5. How much will the seas rise?
The real question is not how high, but how fast.
The ocean is rising at a rate of about a foot per century. That causes severe effects on coastlines, forcing governments and property owners to spend tens of billions of dollars fighting erosion. But if that rate continued, it would probably be manageable, experts say.
The risk is that the rate will accelerate markedly. If emissions continue unchecked, then the temperature at the earth’s surface could soon resemble a past epoch called the Pliocene, when a great deal of ice melted and the ocean rose something like 80 feet compared to today. A recent study found that burning all the fossil fuels in the ground would fully melt the polar ice sheets, raising the sea level by more than 160 feet over an unknown period.
With all of that said, the crucial issue is probably not how much the oceans are going to rise, but how fast. And on that point, scientists are pretty much flying blind. Their best information comes from studying Earth’s history, and it suggests that the rate can on occasion hit a foot per decade, which can probably be thought of as the worst-case scenario. A rate even half that would force rapid retreat from the coasts and, some experts think, throw human society into crisis. Even if the rise is much slower, many of the world’s great cities will flood eventually. Studies suggest that big cuts in emissions could slow the rise, buying crucial time for society to adapt to an altered coastline.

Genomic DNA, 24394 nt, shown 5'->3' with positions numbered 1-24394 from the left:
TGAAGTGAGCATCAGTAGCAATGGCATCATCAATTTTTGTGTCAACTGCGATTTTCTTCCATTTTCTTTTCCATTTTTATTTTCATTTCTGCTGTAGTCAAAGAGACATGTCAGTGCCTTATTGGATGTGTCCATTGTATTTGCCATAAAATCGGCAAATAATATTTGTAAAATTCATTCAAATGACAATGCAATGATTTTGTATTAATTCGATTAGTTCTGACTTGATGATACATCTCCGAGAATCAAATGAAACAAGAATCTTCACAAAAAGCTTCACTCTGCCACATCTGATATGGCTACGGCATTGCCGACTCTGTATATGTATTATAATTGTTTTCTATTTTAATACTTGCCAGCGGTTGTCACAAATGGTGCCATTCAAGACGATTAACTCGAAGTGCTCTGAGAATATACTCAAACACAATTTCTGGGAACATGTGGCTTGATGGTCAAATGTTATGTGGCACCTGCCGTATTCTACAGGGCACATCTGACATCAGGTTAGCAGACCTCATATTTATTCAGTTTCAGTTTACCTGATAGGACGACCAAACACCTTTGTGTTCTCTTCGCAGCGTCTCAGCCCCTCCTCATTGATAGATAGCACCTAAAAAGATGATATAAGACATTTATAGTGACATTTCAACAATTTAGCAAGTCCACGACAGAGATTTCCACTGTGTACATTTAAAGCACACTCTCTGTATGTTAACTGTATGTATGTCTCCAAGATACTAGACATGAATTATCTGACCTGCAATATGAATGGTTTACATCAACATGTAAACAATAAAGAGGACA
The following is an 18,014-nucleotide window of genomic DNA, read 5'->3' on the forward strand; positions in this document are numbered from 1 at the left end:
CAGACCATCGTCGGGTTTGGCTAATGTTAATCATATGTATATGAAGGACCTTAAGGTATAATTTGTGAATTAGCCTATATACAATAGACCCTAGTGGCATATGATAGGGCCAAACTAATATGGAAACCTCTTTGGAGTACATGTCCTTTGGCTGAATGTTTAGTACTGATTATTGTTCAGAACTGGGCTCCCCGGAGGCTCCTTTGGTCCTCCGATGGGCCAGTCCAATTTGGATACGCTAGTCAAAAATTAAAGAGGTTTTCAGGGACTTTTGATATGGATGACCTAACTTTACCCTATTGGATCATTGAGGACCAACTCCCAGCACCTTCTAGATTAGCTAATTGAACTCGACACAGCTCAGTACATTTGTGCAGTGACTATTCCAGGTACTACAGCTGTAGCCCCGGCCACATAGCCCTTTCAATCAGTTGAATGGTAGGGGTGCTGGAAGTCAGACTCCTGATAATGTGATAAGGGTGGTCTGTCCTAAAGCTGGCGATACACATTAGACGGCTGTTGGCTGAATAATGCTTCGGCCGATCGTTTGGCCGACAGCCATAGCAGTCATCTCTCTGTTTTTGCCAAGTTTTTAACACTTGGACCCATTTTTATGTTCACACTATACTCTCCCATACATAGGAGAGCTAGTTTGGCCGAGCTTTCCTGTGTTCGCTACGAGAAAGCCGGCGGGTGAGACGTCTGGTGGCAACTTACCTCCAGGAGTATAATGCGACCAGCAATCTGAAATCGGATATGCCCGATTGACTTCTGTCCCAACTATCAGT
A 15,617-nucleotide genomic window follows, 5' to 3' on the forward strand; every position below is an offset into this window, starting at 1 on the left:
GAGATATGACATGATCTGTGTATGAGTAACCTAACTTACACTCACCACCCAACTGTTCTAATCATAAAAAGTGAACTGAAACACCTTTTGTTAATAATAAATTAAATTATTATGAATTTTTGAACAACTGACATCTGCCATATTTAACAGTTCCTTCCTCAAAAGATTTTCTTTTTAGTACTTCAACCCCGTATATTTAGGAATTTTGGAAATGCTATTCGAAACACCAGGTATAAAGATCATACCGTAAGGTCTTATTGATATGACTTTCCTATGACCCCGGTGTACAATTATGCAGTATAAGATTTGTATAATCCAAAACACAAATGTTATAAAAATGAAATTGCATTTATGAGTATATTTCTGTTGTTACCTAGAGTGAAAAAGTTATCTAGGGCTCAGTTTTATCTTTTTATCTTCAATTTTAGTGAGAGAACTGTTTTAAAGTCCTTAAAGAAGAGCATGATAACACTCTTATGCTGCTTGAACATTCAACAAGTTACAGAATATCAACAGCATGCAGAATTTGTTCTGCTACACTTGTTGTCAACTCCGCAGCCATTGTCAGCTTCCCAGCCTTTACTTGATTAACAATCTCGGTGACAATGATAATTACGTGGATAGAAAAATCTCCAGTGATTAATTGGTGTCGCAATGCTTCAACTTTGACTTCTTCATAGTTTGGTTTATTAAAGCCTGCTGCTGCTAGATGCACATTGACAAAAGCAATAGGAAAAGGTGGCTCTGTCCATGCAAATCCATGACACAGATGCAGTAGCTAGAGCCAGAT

6. Are the predictions reliable?
They’re not perfect, but they’re grounded in solid science.
The idea that Earth is sensitive to greenhouse gases is confirmed by many lines of scientific evidence. For instance, the basic physics suggesting that an increase of carbon dioxide traps more heat was discovered in the 19th century, and has been verified in thousands of laboratory experiments.
Climate science does contain uncertainties, of course. The biggest is the degree to which global warming sets off feedback loops, such as a melting of sea ice that will darken the surface and cause more heat to be absorbed, melting more ice, and so forth. It is not clear exactly how much the feedbacks will intensify the warming; some of them could even partially offset it. This uncertainty means that computer forecasts can give only a range of future climate possibilities, not absolute predictions.
But even if those computer forecasts did not exist, a huge amount of evidence suggests that scientists have the basic story right. The most important evidence comes from the study of past climate conditions, a field known as paleoclimate research. The amount of carbon dioxide in the air has fluctuated naturally in the past, and every time it rises, the Earth warms up, ice melts, and the ocean rises. A hundred miles inland from today’s East Coast, seashells can be dug from ancient beaches that are three million years old. These past conditions are not a perfect guide to the future, either, because humans are pumping carbon dioxide into the air far faster than nature has ever done.